The Prepped Team
July 23, 2020
Who do you think has a strong personal brand? It’s a great question posed by our Marketing Manager, Marleigh Cheaney, in our webinar: Building your personal brand for your job search. We’re sure you can name at least a few people who you follow that stand out. Maybe they’re celebrities; maybe they’re more niche individuals who are doing an amazing job communicating their message. Regardless of who you choose, there’s something that these people did to grab hold of your attention—something about their branding that connected with you in a deep and meaningful way. Have you ever wondered how that connection was created? What did that celebrity or influencer do to get you to engage? In this webinar recap, we’ll discuss personal branding, why it’s important and some strong examples of personal branding.
“The best way to describe it is that it’s a representation of who you are,” Cheaney says. “It’s a conscious, intentional effort to create a perception of yourself.” The word intentional is key here. If you’re doing anything publicly—posting on social, profile on LinkedIn, etc.—you’re letting people into who you are. People are making assumptions about your public content, so if you’re not making an effort to control what you display, it unintentionally reflects on an aspect of your character. Employers take notice of that. They aren’t only buying into your skills; they’re buying into who you are as a person. You need to make sure you control that message as best you can through thoughtful communication.
Pretty much any industry you’re looking to get into will be competitive. Taking time to carefully craft your personal brand helps you stand out from the crowd. Cheaney says that “A personal brand helps add uniqueness to your image and actually helps with networking, too.” The more people take notice of your profile on platforms such as LinkedIn, the better chance you have of engaging in meaningful conversations that can potentially lead to job opportunities. Cheaney compares your personal brand to a storefront, which is a great analogy. When you walk by a store you’ve never been in before, or even if you’re browsing online looking through different websites, there has to be something to get you to stop walking or browsing. That’s where branding comes into play, and if you do it right, you get people to take notice and give you a chance.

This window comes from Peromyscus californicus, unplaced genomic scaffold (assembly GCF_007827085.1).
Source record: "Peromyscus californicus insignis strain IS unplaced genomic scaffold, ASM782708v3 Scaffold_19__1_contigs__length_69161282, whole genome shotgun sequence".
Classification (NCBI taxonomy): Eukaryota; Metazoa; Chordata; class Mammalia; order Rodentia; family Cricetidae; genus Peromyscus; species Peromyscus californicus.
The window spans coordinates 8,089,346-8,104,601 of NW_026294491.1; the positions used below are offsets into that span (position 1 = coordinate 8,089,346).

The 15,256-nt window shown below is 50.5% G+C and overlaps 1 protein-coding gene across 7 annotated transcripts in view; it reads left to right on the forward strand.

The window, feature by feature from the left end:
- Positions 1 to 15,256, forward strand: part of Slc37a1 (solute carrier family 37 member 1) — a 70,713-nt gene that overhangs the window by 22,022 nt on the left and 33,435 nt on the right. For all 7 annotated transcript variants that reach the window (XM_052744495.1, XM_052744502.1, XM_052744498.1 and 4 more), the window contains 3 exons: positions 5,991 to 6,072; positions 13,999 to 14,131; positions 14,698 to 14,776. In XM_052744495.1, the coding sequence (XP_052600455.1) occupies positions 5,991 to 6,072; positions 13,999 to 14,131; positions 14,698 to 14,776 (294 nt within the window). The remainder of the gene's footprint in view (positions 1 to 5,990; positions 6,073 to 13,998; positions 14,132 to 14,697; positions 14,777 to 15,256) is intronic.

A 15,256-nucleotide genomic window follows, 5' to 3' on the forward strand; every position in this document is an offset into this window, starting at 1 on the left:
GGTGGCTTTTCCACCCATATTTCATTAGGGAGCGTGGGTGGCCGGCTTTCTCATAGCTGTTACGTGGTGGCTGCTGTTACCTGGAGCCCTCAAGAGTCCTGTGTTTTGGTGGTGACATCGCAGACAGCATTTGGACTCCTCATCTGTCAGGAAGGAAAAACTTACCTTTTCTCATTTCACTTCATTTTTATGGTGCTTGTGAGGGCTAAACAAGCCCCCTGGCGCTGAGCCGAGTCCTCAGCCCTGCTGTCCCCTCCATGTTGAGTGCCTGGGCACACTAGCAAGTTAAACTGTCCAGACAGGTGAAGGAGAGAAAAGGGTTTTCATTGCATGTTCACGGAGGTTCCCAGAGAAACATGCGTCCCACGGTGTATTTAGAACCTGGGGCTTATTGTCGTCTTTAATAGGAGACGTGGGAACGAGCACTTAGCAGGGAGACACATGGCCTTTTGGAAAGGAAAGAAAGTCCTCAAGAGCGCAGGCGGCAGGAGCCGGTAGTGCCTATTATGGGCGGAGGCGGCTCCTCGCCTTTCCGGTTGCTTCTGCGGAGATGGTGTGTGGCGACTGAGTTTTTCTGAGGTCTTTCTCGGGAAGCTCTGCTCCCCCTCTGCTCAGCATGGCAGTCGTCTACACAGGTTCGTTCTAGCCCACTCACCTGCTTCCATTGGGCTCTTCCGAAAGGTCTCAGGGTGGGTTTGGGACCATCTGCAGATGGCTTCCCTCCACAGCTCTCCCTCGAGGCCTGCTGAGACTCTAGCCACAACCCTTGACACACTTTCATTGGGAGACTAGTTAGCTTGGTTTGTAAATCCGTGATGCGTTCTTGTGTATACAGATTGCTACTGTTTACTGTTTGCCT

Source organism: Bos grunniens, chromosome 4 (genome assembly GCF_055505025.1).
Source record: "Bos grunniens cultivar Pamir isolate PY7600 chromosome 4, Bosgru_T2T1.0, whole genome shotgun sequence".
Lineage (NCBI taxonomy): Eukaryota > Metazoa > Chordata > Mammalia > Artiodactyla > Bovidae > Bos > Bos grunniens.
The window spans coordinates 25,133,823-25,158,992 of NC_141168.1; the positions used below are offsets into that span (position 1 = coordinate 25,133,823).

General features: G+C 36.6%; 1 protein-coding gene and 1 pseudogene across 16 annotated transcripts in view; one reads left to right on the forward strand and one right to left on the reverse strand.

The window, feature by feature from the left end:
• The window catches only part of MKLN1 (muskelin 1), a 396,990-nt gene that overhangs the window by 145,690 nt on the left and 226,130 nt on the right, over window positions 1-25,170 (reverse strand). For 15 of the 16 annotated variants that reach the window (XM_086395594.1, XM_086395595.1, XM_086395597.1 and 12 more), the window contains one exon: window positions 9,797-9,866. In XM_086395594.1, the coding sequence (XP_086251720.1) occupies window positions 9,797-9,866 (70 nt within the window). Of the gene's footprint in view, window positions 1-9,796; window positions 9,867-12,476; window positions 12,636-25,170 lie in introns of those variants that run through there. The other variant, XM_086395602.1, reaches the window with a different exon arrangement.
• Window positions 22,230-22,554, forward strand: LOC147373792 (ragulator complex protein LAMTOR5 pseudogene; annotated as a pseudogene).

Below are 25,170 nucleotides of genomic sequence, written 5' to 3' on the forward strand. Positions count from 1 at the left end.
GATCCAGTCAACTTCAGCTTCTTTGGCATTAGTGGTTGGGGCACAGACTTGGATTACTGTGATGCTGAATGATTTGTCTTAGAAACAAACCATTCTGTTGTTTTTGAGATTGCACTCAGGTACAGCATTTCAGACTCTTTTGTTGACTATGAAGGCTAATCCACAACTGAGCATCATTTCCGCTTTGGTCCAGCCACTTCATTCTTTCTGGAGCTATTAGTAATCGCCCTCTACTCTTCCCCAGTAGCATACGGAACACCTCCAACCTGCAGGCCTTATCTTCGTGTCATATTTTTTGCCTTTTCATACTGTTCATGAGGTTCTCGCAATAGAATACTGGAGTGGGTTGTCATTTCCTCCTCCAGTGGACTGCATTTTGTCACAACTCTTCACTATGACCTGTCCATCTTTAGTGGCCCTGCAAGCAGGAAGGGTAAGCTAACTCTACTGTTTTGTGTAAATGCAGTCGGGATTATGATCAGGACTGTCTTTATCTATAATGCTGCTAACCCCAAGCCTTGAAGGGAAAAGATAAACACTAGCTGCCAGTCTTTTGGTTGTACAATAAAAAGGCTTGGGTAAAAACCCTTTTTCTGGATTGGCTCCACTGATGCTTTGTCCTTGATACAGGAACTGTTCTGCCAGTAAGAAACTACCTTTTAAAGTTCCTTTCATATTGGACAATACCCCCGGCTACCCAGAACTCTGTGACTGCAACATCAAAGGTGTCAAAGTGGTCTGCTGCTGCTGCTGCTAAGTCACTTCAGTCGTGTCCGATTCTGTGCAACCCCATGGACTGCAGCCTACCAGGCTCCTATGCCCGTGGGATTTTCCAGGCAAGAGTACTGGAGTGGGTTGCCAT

Cheaney identifies three main components of a personal brand:
You need to be deeply connected to the image you’re portraying in your personal brand. It doesn’t make sense to try to be something you’re not. You have skills that you’ve built and things that you’re naturally passionate about. Leverage those skills and that passion and show who you are and what you’re capable of. Learn more about what skills employers are looking for.
Cheaney reminds us that “You’re unlike anyone else, and your personal brand should reflect that.” This is so important. It’s OK to be inspired by other people or brands, but don’t spend your time trying to replicate who those people are. No one in the world has the combination of skill, personality, creativity and motivation that you do. Accept who you are and express your uniqueness to the world.
This is a component that a lot of people talk about but not very many people do well. Being consistent is challenging. It takes a level of focus and attention to detail that not everyone is capable of. But you have to consider your audience. Consistency simply means that people can depend on you and the messages you put out. They know your tone, understand your core values and aren’t confused by any conflicting communication. Those traits are invaluable in the eyes of an employer.
Now that we’ve covered what a personal brand is, why it’s important and its main elements, let’s look at a few examples of real-life personal brands that get it right.
Brené Brown uses her skills as a researcher and a unique style of storytelling to help millions of people solve problems. She is able to present her findings in a clear and concise way that helps make difficult topics resonate with her audience.
Lolly Daskal uses her entrepreneurial skills and passion for public speaking to build her personal brand. She’s known to build businesses and has become a great teacher by showing others to do the same. Her messaging of power, leadership and peak performance is consistent, whether in one of her books or across her social media platforms.
Oprah uses her public speaking ability to help her audience tackle difficult issues or bring attention to people and causes that deserve it. Oprah is very authentic and has consistently been present in the media for decades. She’s been able to pivot from traditional to social media, but her social change message and empowerment have remained the same.
It’s time to make sure your personal brand is on point. Here’s everything you need:
Whether searching for a job or interviewing, who you are is important. By focusing on building your personal brand, you help employers take notice of your skills, experience and other assets that make you unique. When you sign-up for Prepped, you get the job search skills you need, including templates to help build your brand that will land you that dream job. Learn more about kick starting your career search with Prepped